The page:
After months of mostly dark, cold days the weather is finally changing. Most of the snow is gone and the river should be breaking up any day.
Before the snow started to fade from the tundra, Kian and I took a snowmachine trip to Black River. An older white couple has lived there since the late 70s in a small cabin they built. They just got back from town and wanted to go check on the place and get some things. I’d been waiting for an opportunity to go look at a snowmachine they’ve been wanting to sell and since it was a nice day, Kian and I tagged along. I’d never been to their cabin before so it was pretty neat.
Kian had gotten a little cold playing in the snow, so Mrs. Carin made him some hot orange drink. He slurped down 2 cups before going back to playing in the snow.
Hiding in the back is what I came to look at, a 2010 Yamaha Bravo
I peeled the cover off only to be pushed out of the way by a 3 year old. “Daddy, do you like my new snowmachine?….”
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Only 2 more days of school left and only 1 week until we leave the village for our summer break! I am SO READY!!!….I think. I look forward to the changing seasons here because it means I get to do something I haven’t done for awhile, or haven’t done at all yet. We’re gonna miss the fishing. Gonna miss hunting for eggs: duck, goose, seagull, etc. But we did get to go pick some greens already.
We also got a lesson in gathering Tundra Tea.
Andy and Sara showed us how to gather Tundra Tea. Andy is the one who has introduced me to most of the native foods I’ve tried. And I have loved every single thing I’ve tried so far. Well, almost. A couple years ago, while we were field dressing and quartering up a moose I had just caught, he talked me into eating a piece raw. Yes…raw. He gave me a chewy piece that I gnawed on for several minutes, really trying to suck it up and go native. Eventually I caught him with his back turned and spit it out. I tasted that bloody piece of fat for the rest of the day…Yuck! But everything else has been great. Or maybe I’ve gotten more accustomed to it. When I first came here I tried Akutaq (eskimo ice cream) and I didn’t like it at all. It’s made with fish, berries, sugar, and crisco, and I thought ‘This is disgusting, how do they eat this stuff?’ Now I can’t get enough of it, I’ll eat it by the bucket!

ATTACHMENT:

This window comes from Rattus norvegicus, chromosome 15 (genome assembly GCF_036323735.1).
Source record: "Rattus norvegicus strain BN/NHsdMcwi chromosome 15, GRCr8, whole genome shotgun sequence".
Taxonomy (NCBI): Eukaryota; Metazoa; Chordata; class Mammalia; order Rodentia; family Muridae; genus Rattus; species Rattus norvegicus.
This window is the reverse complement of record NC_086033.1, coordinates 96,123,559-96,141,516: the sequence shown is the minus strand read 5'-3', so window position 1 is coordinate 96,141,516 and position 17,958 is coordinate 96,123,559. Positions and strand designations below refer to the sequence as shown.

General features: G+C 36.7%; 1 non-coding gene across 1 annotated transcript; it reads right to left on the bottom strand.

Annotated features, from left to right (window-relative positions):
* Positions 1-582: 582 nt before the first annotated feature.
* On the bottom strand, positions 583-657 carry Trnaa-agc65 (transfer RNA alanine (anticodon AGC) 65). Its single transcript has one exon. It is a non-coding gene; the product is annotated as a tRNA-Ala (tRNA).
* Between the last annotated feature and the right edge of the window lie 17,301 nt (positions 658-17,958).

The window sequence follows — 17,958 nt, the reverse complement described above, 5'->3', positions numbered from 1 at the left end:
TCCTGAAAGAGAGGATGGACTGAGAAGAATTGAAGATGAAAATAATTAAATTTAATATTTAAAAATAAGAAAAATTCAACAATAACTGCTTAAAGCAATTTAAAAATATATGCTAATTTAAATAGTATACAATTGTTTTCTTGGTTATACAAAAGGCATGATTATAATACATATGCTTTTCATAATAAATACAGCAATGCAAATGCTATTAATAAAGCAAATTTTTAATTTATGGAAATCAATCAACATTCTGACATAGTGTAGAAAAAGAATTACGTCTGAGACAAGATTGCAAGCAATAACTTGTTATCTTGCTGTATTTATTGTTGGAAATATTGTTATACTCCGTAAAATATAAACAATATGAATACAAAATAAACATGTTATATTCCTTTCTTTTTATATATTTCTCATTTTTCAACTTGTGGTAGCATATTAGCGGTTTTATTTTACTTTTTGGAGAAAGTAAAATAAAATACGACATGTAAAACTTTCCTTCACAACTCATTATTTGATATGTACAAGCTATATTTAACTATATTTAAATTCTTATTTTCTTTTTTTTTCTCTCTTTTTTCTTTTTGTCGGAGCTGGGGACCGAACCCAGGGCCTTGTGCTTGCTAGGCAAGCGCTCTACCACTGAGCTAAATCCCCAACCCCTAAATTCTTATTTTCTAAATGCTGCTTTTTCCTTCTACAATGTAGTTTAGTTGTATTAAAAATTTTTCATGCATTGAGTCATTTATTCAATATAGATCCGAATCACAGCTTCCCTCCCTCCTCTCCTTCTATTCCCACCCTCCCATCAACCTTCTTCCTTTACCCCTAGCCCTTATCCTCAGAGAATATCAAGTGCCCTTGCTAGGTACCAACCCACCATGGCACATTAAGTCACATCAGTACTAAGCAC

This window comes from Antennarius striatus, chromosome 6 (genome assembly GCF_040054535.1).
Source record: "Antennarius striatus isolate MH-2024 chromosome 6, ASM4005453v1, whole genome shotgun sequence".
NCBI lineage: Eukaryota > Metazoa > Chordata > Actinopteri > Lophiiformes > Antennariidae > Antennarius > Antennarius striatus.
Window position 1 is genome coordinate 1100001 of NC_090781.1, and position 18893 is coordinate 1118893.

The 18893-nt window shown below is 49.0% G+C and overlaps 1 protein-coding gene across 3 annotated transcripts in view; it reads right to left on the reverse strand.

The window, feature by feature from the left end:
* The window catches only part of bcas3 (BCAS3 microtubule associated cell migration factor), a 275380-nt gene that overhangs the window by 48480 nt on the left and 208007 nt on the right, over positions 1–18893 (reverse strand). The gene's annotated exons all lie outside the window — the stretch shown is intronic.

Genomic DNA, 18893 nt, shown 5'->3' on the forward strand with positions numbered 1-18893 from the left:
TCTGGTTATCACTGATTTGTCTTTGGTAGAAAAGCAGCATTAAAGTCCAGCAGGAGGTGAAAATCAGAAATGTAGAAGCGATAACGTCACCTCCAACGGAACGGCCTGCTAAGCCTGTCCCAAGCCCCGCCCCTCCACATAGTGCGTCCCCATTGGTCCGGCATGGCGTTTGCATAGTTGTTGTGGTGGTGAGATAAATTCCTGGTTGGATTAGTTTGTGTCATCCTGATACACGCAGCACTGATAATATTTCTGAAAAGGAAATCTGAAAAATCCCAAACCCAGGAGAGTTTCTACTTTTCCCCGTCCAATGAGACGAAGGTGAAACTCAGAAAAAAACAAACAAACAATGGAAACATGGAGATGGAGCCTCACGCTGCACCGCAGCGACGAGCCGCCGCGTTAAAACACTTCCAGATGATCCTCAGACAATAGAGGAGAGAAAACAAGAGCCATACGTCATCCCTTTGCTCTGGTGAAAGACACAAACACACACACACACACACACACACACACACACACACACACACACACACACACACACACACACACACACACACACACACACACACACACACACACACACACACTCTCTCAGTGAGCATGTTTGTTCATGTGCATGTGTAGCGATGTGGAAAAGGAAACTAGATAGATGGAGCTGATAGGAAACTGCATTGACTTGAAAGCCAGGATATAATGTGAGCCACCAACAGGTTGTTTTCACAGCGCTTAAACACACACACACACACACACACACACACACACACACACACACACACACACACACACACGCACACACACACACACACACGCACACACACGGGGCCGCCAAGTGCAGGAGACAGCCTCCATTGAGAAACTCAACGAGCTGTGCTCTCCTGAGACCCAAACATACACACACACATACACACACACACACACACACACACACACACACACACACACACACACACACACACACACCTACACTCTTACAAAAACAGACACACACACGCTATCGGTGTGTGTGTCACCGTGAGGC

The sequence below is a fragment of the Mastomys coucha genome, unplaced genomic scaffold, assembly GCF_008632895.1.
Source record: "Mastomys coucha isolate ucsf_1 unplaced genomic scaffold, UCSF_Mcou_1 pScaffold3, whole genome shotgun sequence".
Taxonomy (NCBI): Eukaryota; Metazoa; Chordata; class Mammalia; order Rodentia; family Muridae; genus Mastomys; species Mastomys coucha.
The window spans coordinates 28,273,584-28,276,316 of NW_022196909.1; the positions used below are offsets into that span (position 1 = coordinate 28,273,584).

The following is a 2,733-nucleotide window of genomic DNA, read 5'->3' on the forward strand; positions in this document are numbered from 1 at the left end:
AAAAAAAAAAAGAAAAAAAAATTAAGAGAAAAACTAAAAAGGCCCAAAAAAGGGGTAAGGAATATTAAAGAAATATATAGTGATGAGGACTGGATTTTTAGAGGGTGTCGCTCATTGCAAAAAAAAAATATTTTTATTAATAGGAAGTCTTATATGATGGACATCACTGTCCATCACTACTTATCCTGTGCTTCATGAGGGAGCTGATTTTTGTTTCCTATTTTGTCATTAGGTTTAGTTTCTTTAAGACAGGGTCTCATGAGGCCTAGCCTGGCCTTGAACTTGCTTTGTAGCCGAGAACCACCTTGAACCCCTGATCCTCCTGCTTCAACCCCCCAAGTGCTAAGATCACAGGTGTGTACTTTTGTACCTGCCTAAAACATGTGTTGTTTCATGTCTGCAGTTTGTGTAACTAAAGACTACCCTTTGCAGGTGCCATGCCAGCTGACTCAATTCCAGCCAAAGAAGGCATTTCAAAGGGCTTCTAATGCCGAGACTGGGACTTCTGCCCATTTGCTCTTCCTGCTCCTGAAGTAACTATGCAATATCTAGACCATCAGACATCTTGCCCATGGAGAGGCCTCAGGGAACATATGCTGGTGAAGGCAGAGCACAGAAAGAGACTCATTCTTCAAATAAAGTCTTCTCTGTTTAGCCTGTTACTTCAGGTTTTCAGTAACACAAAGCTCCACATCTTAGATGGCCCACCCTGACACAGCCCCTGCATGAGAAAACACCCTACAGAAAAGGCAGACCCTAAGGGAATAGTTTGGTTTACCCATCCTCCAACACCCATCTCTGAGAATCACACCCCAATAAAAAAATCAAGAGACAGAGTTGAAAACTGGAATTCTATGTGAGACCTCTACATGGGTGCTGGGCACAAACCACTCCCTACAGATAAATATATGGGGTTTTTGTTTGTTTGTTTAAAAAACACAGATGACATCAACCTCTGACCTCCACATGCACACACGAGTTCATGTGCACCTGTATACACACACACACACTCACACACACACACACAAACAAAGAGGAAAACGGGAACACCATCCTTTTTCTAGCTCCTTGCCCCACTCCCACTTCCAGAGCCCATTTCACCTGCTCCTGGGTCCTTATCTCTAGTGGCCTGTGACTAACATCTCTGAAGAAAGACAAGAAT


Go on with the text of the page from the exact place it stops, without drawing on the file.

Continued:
One of my all-time favorites has been dried fish and seal oil, but recently there’s been a new favorite: Culunaq, which is fish that is salted and put in a bucket and left there for awhile. After some time (a few months?) you take it out and soak it in water, changing the water 2-3 times to remove the salt, then it’s ready. The 1st time I tried it, it was cooked in boiling water. Shortly thereafter I was speaking to a couple guys, one is an elder who I really respect, and they told me that cooking the culunaq just ruins it. “You’re killing the taste! Eat it raw.”
Heaven help me, they were right! That’s the only way I’ve had it since, and I’ve lost count of how many times Andy’s invited me over to have this for breakfast, to which I always respond, “I’m on the way!”
One of the best things about springtime is manaqing (ice fishing) for sheefish.
Essie and I both caught a fish this day. I had planned on taking a picture of my first fish of the year, but after Essie pulled hers out of the ice, I refused to document my shame.
We brought it home and put it in the freezer.
“Kian, what are you doing? Close the freezer.”
“Mom, I just gotta look at the fish, I gotta see it’s ok.”
“It’s sleeping, Kian. Leave it alone.”
“It’s not sleeping momma, it’s eyes are open.”
For the next few days, several times a day, Kian would have to go check on Mom’s big fish.